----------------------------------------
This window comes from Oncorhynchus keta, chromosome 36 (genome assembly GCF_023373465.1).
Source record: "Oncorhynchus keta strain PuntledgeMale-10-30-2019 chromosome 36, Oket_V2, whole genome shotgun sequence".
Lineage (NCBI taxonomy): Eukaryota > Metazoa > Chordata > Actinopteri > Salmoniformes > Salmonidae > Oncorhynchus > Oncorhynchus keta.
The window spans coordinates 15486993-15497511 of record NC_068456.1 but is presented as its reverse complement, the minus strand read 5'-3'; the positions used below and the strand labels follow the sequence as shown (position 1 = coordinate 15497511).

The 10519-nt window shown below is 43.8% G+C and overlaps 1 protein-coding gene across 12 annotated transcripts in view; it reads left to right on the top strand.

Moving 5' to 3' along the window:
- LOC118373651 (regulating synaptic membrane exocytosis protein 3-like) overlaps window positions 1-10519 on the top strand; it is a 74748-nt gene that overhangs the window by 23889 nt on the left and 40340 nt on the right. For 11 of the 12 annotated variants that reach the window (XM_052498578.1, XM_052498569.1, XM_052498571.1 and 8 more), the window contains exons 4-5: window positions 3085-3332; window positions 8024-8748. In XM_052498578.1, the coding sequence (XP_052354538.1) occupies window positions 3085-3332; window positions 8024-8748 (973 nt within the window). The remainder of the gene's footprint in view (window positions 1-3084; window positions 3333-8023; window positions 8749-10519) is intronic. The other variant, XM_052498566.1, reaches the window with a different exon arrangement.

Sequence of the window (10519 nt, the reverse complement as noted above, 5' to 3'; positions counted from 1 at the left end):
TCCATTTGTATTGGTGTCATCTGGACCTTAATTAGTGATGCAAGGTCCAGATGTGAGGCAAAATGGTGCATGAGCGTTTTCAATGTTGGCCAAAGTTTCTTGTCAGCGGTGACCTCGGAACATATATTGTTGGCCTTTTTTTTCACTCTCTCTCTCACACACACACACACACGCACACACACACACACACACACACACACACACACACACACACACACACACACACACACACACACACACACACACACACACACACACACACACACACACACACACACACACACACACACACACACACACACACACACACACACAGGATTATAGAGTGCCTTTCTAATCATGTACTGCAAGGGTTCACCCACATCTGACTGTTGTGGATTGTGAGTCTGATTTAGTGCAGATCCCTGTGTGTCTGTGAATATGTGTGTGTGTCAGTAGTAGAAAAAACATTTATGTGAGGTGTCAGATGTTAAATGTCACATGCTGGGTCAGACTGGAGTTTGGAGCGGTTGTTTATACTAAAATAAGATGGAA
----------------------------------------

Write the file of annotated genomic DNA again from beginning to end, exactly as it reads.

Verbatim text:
This window comes from Oncorhynchus keta, chromosome 36 (genome assembly GCF_023373465.1).
Source record: "Oncorhynchus keta strain PuntledgeMale-10-30-2019 chromosome 36, Oket_V2, whole genome shotgun sequence".
Lineage (NCBI taxonomy): Eukaryota > Metazoa > Chordata > Actinopteri > Salmoniformes > Salmonidae > Oncorhynchus > Oncorhynchus keta.
The window spans coordinates 15486993-15497511 of record NC_068456.1 but is presented as its reverse complement, the minus strand read 5'-3'; the positions used below and the strand labels follow the sequence as shown (position 1 = coordinate 15497511).

The 10519-nt window shown below is 43.8% G+C and overlaps 1 protein-coding gene across 12 annotated transcripts in view; it reads left to right on the top strand.

Moving 5' to 3' along the window:
- LOC118373651 (regulating synaptic membrane exocytosis protein 3-like) overlaps window positions 1-10519 on the top strand; it is a 74748-nt gene that overhangs the window by 23889 nt on the left and 40340 nt on the right. For 11 of the 12 annotated variants that reach the window (XM_052498578.1, XM_052498569.1, XM_052498571.1 and 8 more), the window contains exons 4-5: window positions 3085-3332; window positions 8024-8748. In XM_052498578.1, the coding sequence (XP_052354538.1) occupies window positions 3085-3332; window positions 8024-8748 (973 nt within the window). The remainder of the gene's footprint in view (window positions 1-3084; window positions 3333-8023; window positions 8749-10519) is intronic. The other variant, XM_052498566.1, reaches the window with a different exon arrangement.

Sequence of the window (10519 nt, the reverse complement as noted above, 5' to 3'; positions counted from 1 at the left end):
TCCATTTGTATTGGTGTCATCTGGACCTTAATTAGTGATGCAAGGTCCAGATGTGAGGCAAAATGGTGCATGAGCGTTTTCAATGTTGGCCAAAGTTTCTTGTCAGCGGTGACCTCGGAACATATATTGTTGGCCTTTTTTTTCACTCTCTCTCTCACACACACACACACACGCACACACACACACACACACACACACACACACACACACACACACACACACACACACACACACACACACACACACACACACACACACACACACACACACACACACACACACACACACACACACACACACACACACACACACACAGGATTATAGAGTGCCTTTCTAATCATGTACTGCAAGGGTTCACCCACATCTGACTGTTGTGGATTGTGAGTCTGATTTAGTGCAGATCCCTGTGTGTCTGTGAATATGTGTGTGTGTCAGTAGTAGAAAAAACATTTATGTGAGGTGTCAGATGTTAAATGTCACATGCTGGGTCAGACTGGAGTTTGGAGCGGTTGTTTATACTAAAATAAGATGGAA